Advanced technologies are being integrated into vehicles at an accelerating pace, offering safety and convenience features to drivers. However, in addition to being complex systems in and of themselves, these technologies stand to change the fundamental nature of the driving task, especially as the systems take on more of the driving responsibilities. Driver knowledge and understanding of automated driving systems (ADS)—sometimes referred to as one’s mental model—are important considerations in appropriate use of these systems. The driver needs to understand the capabilities and limitations of any ADS. To the extent that a mental model is inaccurate or incomplete, drivers might believe that their system can perform actions it cannot, or that it operates properly in or conditions that, in actuality, it was not designed for. In addition, the mental models of drivers contribute to trust and acceptance of these systems, with well-calibrated trust being an ideal state, and over-trust and under-trust as suboptimal. This talk will focus on two studies: an experiment to understand user trust and acceptance of such systems; and an approach towards better understanding the role of mental models towards errors in driver-ADS interactions. Implications on design, training, and policy will be discussed.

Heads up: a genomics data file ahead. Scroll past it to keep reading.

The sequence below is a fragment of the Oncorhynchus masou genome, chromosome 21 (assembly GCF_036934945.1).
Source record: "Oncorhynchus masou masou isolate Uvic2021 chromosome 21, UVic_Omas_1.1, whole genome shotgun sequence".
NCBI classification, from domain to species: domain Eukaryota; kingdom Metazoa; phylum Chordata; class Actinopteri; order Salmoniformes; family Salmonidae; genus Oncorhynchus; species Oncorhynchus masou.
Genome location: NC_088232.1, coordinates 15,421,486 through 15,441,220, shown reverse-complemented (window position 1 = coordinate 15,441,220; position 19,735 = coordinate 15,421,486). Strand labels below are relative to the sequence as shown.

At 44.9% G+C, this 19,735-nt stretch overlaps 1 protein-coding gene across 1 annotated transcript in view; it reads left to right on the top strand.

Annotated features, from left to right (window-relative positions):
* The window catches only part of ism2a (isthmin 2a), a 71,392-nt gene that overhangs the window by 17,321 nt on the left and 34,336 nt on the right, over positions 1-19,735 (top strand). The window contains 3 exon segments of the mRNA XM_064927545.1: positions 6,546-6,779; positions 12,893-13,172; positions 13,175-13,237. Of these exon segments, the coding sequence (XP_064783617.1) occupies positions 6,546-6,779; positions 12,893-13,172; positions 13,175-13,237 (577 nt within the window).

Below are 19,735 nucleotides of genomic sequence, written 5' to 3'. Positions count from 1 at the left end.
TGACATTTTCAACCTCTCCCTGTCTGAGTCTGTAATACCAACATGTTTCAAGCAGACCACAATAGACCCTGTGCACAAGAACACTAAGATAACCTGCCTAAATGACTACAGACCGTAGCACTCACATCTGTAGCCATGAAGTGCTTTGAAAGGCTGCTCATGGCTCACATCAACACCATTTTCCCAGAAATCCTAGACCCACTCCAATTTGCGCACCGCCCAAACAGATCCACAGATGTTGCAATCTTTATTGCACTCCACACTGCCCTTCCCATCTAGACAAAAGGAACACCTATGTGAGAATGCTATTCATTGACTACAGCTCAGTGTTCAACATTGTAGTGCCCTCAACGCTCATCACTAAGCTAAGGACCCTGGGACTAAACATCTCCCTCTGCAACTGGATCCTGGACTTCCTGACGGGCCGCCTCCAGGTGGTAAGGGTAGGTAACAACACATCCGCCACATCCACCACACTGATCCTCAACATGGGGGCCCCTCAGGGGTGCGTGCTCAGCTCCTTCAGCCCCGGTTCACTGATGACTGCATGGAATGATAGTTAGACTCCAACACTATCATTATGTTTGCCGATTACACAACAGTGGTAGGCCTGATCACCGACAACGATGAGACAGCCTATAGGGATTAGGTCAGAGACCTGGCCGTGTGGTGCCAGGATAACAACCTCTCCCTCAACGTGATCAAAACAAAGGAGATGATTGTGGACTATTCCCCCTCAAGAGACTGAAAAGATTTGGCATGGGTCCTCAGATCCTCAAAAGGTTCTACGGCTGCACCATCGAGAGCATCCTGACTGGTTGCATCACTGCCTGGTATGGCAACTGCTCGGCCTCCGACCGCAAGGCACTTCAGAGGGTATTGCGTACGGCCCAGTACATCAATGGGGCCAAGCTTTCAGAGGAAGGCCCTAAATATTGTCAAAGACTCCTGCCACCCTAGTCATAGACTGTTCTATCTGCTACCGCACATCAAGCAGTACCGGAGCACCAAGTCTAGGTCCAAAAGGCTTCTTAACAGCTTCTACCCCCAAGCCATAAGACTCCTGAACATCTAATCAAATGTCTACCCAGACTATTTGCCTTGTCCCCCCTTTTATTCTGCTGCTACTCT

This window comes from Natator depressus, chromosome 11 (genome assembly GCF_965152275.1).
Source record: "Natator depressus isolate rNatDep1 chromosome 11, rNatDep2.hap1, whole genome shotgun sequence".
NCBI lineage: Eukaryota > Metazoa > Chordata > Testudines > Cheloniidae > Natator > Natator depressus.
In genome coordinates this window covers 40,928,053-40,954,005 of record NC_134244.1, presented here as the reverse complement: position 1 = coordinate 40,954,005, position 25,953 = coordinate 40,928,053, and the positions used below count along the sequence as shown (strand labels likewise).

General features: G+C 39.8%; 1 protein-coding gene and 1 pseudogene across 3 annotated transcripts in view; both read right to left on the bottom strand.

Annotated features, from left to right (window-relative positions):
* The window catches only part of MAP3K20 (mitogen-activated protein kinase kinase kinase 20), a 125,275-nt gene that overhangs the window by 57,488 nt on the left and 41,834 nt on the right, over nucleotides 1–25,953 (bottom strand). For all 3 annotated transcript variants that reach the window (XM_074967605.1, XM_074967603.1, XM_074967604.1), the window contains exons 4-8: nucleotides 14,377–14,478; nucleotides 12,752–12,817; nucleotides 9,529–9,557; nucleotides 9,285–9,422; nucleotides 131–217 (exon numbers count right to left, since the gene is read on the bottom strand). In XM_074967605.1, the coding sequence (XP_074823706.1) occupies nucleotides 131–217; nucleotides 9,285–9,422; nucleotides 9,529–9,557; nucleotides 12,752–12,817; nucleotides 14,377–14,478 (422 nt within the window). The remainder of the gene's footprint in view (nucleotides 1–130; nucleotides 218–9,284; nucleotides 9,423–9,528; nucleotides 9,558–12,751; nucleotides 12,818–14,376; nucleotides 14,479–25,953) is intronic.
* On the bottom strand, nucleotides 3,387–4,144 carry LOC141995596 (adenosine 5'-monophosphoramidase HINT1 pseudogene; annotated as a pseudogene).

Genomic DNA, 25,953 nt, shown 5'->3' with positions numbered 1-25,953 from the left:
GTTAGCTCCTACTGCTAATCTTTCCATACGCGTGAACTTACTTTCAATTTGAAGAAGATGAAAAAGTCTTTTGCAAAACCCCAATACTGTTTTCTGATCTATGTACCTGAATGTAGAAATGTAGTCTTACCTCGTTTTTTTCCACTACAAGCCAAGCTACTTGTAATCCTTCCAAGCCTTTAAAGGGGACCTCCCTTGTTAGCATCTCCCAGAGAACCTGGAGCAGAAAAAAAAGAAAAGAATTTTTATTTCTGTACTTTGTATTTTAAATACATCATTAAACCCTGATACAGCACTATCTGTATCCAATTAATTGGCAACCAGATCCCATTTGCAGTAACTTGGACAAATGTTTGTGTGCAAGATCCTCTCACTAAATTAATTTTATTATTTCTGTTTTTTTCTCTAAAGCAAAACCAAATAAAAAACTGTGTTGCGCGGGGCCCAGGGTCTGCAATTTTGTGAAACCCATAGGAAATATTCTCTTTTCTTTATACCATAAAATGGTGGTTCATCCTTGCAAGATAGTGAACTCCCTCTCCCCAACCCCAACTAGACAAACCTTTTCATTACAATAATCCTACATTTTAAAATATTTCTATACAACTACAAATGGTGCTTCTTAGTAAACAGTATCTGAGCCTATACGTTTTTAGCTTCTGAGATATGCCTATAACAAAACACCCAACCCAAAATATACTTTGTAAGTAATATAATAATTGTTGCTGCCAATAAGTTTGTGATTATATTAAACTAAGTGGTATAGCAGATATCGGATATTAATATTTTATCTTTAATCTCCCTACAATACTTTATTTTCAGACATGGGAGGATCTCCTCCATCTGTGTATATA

Dr. Pradhan joined UMass Amherst as an Assistant Professor in the Dept. of Mechanical and Industrial Engineering in Spring 2019. Previously, he was an Assistant Research Scientist at the University of Michigan Transportation Research Institute (UMTRI). He received his MS and a PhD in Industrial Engineering (Human Factors) from the University of Massachusetts Amherst and competed a postdoctoral fellowship as a visiting fellow at the National Institutes of Health. He studies driver behavior and safety with a focus on: the human factors of advanced vehicle technologies and automation; young and novice drivers; and, training and intervention. He approaches these questions using experimental and observational approaches using driving simulation, test tracks, and naturalistic methods. He currently serves on the Transportation Research Board (TRB) Technical Activities Standing Committee for Simulation and Vehicle and Operator Performance Measurement, the Subcommittee on Young Drivers, and the Joint Subcommittee on Human Factors in Road Vehicle Automation, and previously served on the TRB Committee for Operator Education and Regulation. He is also a member of the Society of Automotive Engineers (SAE), the Association for the Advancement of Automotive Medicine (AAAM), and the Human Factors and Ergonomics Society (HFES) and was past-chair of the Surface Transportation Technical Group of the HFES.